Print out the schedule (after a wrestling match with my printer that I ultimately won after discovering the PEBKAC)
- Highlight the schedule so I know where I want to be and when
Box up the books I want to take for signing
Check the weather
Pack clothes, still
- Go to the bank and trade my hundreds that I used to save up for this thing for bills that are actually useable
- Grocery shop so my boys will have food while I'm gone and I will have snax for the road
- Clean my house. Or at least the bathrooms
I'll probably add more to this list as I think of it. Eek.
It’s the third Monday of the month, and you know what that means…yep, it’s another Netwalk Foundations Monday! Free snippets, segments, and worldbuilding short stories in the Netwalk Sequence universe. For your delight today, here’s “Diaspora.”
Diaspora is one of my early attempts at what later became Netwalk. It’s a partial answer to the question of “what was Diana doing while Melanie was in Japan?” It was written about 1994 and I revised it lightly for this publication.
Links to Kindle, epub and PDF versions here.
And did I mention that all Foundations pieces are FREE?
Mirrored from Peak Amygdala.
This entry was originally posted at Peak Amygdala. You can post here or there.
Very happy that my story "Sexy Robot Mom" won the Asimov Readers' Award (tie) - very nice! I was delighted when Sheila Williams told me and then I couldn't share the news until it was announced at Nebula weekends yesterday. The story is a favorite of mine not because it continues on in the same universe as "Seven Sexy Cowboy Robots," but because it explores gender roles from a robot's point of view. And there's an intersex character. And the apocalypse. So all my favorite stuff, rolled into one.
I was especially pleased to tie with Megan Arkenberg's story "Final Exam," which is one of my very favorites from last year. It too has an apocalypse, but also feminism and wit and such a lovely structure (multiple choice exam). Inventive and smart.
The whole list is here
. Congrats to all and thank you, Asimov's readers.
I'm at Rio Hondo, the writing workshop/retreat in Taos Ski Valley, NM. Critiquing etc starts today, but I suppose yesterday was day one. That involved a lot of travel, a quick visit in Santa Fe with Lisa Costello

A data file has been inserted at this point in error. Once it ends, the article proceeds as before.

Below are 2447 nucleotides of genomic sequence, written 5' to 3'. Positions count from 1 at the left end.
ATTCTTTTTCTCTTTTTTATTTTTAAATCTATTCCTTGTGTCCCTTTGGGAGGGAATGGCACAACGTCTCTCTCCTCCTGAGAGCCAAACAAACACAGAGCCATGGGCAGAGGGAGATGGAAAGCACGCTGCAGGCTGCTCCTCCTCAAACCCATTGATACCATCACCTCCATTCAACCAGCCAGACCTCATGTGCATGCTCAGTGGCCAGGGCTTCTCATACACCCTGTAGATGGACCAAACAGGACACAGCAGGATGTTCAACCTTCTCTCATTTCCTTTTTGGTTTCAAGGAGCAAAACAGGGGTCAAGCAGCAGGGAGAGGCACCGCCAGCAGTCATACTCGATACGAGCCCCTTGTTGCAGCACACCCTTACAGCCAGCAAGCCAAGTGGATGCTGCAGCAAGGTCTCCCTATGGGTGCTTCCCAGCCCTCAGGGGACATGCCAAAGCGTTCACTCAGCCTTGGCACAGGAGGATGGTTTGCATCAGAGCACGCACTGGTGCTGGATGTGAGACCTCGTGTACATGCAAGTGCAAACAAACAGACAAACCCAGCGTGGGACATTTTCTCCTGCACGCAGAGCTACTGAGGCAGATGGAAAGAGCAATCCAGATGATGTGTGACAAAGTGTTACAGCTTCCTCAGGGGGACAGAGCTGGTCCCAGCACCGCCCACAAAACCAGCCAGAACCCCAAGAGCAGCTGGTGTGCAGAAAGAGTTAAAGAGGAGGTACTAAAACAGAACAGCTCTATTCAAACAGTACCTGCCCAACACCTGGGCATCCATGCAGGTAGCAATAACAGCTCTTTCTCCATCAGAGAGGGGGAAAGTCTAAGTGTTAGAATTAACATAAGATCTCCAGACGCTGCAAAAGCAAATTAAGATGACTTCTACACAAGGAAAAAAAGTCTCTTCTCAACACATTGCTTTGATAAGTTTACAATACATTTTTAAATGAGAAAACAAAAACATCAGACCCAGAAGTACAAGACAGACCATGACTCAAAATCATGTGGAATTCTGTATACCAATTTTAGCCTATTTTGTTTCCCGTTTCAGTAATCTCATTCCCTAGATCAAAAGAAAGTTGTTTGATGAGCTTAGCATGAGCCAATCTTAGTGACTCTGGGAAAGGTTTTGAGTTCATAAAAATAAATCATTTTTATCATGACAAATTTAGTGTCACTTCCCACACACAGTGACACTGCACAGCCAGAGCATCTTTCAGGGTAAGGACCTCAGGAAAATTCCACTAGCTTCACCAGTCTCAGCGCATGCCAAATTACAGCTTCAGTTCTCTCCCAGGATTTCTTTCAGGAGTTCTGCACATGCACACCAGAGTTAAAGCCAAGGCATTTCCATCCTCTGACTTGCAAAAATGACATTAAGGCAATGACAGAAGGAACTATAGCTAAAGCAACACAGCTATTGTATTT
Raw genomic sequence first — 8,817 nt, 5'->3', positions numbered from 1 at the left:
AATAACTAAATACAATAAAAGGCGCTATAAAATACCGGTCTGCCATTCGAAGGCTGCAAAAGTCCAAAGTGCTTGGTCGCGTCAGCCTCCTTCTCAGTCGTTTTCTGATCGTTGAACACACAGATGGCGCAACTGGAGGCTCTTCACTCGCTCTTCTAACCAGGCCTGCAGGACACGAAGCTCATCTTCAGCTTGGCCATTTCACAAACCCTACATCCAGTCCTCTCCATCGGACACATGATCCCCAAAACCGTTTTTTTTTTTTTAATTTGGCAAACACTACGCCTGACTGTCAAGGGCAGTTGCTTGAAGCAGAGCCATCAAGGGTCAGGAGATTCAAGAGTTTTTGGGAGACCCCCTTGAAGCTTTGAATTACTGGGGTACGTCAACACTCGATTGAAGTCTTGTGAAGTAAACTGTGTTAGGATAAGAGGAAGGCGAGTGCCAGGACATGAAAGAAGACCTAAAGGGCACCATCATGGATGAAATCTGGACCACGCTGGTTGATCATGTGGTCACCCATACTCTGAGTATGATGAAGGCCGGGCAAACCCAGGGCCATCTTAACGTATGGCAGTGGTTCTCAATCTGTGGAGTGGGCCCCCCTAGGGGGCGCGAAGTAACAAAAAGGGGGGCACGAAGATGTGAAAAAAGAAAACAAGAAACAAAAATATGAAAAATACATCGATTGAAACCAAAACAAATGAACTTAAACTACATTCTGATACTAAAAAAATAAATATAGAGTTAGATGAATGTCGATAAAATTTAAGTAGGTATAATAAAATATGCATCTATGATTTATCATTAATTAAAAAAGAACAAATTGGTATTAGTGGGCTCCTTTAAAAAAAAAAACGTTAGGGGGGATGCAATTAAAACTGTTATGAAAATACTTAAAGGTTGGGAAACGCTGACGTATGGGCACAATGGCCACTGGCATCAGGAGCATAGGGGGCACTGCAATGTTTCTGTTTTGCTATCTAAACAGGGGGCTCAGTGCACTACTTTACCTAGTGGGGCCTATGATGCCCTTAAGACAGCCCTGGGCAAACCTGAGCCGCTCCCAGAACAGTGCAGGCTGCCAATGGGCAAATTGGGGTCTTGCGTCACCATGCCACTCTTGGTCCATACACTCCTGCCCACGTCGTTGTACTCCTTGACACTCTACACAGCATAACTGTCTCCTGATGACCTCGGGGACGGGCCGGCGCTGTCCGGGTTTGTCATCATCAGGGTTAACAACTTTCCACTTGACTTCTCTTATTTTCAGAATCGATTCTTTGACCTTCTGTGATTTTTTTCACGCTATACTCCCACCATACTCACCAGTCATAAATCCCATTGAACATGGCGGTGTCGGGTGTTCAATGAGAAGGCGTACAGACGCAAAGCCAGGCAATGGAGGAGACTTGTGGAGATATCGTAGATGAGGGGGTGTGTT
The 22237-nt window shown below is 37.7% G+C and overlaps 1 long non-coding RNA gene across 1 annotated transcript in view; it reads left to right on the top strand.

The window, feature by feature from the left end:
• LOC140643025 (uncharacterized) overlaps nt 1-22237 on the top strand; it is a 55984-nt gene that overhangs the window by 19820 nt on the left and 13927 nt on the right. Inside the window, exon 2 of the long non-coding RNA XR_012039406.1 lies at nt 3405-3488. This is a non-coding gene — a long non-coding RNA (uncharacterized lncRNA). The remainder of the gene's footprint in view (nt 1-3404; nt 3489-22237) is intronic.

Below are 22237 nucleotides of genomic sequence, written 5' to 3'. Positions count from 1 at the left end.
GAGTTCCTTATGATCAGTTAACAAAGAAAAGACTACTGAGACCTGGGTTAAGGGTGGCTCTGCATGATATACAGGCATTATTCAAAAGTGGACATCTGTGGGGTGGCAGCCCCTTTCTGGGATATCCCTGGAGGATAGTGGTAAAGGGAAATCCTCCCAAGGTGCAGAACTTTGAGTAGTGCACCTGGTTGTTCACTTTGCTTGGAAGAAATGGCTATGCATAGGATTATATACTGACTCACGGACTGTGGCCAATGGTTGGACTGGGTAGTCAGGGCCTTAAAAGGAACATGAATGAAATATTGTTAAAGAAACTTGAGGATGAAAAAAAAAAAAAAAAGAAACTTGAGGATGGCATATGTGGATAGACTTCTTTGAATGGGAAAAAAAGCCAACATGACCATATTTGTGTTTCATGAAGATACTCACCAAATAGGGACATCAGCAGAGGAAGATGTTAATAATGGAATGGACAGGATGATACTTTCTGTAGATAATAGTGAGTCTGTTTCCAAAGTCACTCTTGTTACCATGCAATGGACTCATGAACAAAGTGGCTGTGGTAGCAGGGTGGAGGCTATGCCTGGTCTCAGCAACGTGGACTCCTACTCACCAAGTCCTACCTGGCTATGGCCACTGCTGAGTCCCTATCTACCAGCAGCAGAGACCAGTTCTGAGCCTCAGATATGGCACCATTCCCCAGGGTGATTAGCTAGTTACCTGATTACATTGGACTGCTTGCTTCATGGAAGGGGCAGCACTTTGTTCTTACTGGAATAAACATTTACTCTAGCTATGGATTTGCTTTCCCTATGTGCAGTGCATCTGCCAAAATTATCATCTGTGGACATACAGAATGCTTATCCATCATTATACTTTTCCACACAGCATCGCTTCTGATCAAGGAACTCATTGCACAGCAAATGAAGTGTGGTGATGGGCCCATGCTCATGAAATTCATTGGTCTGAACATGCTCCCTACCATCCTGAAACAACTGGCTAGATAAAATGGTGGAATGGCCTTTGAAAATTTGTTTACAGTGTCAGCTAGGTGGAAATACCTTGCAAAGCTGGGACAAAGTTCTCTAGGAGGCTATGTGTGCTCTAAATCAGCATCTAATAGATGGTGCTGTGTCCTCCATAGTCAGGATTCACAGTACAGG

, who just happened to be there, and a yummy dinner here at the retreat. This morning I woke up to snow.
Altitude isn't treating me badly, but I do have a mild headache. And my classic high altitude sleeping problems are making themselves known. Basically, while I don't have any problem staying oxygenated while conscious, asleep my breathing is reduced and I wake up every hour or so feeling very short of breath. I have to consciously take very deep breaths to restore myself. That process makes it hard to go back to sleep...
My METAtropolis: Green Space
novella will be critiqued Thursday, and I believe I am making momos for Wednesday dinner. I've already taken a number of photos, but bandwidth here is quite constrained, so the uploading process is wonky at best. Still, I will leave you with this morning's view:
Photo © 2013, Joseph E. Lake, Jr.
by Joseph E. Lake, Jr.
is licensed under a Creative Commons Attribution-Noncommercial-Share Alike 3.0 United States License
So, the Nebs. I'm still processing a lot, specifically in the context of my cancer journey. I can't shake the feeling that I'm going on my farewell tour these days. Which is essentially true, barring some extremely unexpected developments. Even if I hang on past the current prognosis, I'll either be wrapped in the misery of treatment or I'll be wrapped in the misery of my terminal decline. I don't expect to travel again much if ever after this summer. That means that while it's reasonably possible I'll still be alive at the time of next year's Nebula Awards Weekend, it's highly improbable I could attend.